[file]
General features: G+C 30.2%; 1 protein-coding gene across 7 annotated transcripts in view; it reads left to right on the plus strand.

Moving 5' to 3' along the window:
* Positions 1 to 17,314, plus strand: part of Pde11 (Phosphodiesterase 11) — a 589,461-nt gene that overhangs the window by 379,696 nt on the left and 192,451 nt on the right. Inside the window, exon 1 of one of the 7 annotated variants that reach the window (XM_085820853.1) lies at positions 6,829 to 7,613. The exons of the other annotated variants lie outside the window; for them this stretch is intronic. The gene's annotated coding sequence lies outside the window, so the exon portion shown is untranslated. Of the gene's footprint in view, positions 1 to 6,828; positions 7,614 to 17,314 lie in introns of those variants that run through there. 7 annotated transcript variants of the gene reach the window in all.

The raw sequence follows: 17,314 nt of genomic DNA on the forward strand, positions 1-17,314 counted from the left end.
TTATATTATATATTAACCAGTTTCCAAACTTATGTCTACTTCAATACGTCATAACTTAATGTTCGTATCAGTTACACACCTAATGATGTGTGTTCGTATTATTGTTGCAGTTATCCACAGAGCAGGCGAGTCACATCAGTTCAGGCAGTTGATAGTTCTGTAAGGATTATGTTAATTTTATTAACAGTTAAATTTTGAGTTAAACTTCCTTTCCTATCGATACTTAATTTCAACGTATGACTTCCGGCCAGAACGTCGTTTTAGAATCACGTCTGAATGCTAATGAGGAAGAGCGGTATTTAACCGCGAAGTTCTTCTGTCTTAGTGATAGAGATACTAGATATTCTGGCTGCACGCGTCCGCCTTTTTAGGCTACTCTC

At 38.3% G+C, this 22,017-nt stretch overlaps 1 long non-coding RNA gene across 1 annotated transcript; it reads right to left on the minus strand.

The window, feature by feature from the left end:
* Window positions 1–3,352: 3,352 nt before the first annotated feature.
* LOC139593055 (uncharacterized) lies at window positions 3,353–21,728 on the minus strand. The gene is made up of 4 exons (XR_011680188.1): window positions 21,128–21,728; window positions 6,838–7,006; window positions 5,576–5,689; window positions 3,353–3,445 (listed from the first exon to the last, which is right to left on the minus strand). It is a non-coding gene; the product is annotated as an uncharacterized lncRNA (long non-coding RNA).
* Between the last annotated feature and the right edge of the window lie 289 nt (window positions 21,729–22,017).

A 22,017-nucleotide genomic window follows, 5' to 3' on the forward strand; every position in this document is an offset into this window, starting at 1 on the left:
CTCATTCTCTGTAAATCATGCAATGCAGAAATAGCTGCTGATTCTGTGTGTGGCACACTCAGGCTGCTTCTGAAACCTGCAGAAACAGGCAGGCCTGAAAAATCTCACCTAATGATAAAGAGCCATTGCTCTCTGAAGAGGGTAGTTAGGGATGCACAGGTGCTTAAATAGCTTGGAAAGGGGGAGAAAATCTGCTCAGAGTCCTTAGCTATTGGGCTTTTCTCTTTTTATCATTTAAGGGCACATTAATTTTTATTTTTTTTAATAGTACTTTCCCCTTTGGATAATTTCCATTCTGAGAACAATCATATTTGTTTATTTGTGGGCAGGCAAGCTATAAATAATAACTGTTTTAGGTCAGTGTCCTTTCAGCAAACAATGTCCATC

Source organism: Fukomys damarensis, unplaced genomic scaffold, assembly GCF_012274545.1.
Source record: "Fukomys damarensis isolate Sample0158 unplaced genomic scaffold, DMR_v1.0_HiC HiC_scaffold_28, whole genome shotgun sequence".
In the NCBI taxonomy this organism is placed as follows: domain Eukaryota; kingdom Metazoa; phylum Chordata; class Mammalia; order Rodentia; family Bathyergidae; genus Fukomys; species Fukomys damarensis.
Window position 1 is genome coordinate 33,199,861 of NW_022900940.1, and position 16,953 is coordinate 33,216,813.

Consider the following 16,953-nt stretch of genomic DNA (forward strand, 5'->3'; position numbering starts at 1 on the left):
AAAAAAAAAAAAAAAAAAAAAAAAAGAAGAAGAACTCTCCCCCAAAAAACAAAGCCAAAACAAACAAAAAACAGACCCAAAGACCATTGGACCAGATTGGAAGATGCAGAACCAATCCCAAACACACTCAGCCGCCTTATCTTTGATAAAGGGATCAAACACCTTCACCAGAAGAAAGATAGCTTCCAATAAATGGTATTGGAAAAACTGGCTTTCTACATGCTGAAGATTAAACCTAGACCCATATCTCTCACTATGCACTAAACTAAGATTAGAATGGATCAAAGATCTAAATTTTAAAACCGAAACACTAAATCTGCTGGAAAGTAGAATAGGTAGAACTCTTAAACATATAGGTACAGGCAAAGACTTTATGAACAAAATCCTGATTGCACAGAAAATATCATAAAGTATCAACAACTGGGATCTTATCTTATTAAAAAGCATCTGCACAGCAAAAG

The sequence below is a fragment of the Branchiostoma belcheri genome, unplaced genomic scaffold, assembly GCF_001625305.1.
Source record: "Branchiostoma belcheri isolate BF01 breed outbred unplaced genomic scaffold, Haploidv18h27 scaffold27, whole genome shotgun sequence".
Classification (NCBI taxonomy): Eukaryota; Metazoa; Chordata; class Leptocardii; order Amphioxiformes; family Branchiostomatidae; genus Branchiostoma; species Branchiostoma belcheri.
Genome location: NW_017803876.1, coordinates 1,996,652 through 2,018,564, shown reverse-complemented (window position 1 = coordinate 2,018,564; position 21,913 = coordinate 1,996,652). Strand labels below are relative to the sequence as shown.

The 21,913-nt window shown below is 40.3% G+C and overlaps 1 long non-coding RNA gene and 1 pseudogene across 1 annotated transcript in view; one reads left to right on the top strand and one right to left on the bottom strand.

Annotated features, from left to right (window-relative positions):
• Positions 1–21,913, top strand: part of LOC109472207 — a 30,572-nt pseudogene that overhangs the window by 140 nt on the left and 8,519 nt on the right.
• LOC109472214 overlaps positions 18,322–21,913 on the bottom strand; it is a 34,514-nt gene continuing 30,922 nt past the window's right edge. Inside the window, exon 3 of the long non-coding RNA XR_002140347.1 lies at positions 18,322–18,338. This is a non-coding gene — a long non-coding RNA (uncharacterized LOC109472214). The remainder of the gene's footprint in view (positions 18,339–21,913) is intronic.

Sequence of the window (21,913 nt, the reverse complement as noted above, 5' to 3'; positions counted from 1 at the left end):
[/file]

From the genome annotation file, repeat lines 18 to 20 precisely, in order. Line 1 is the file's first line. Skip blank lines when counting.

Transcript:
AAAAAAAAAAAAAAAAAAAAAAAAAGAAGAAGAACTCTCCCCCAAAAAACAAAGCCAAAACAAACAAAAAACAGACCCAAAGACCATTGGACCAGATTGGAAGATGCAGAACCAATCCCAAACACACTCAGCCGCCTTATCTTTGATAAAGGGATCAAACACCTTCACCAGAAGAAAGATAGCTTCCAATAAATGGTATTGGAAAAACTGGCTTTCTACATGCTGAAGATTAAACCTAGACCCATATCTCTCACTATGCACTAAACTAAGATTAGAATGGATCAAAGATCTAAATTTTAAAACCGAAACACTAAATCTGCTGGAAAGTAGAATAGGTAGAACTCTTAAACATATAGGTACAGGCAAAGACTTTATGAACAAAATCCTGATTGCACAGAAAATATCATAAAGTATCAACAACTGGGATCTTATCTTATTAAAAAGCATCTGCACAGCAAAAG

The sequence below is a fragment of the Branchiostoma belcheri genome, unplaced genomic scaffold, assembly GCF_001625305.1.
Source record: "Branchiostoma belcheri isolate BF01 breed outbred unplaced genomic scaffold, Haploidv18h27 scaffold27, whole genome shotgun sequence".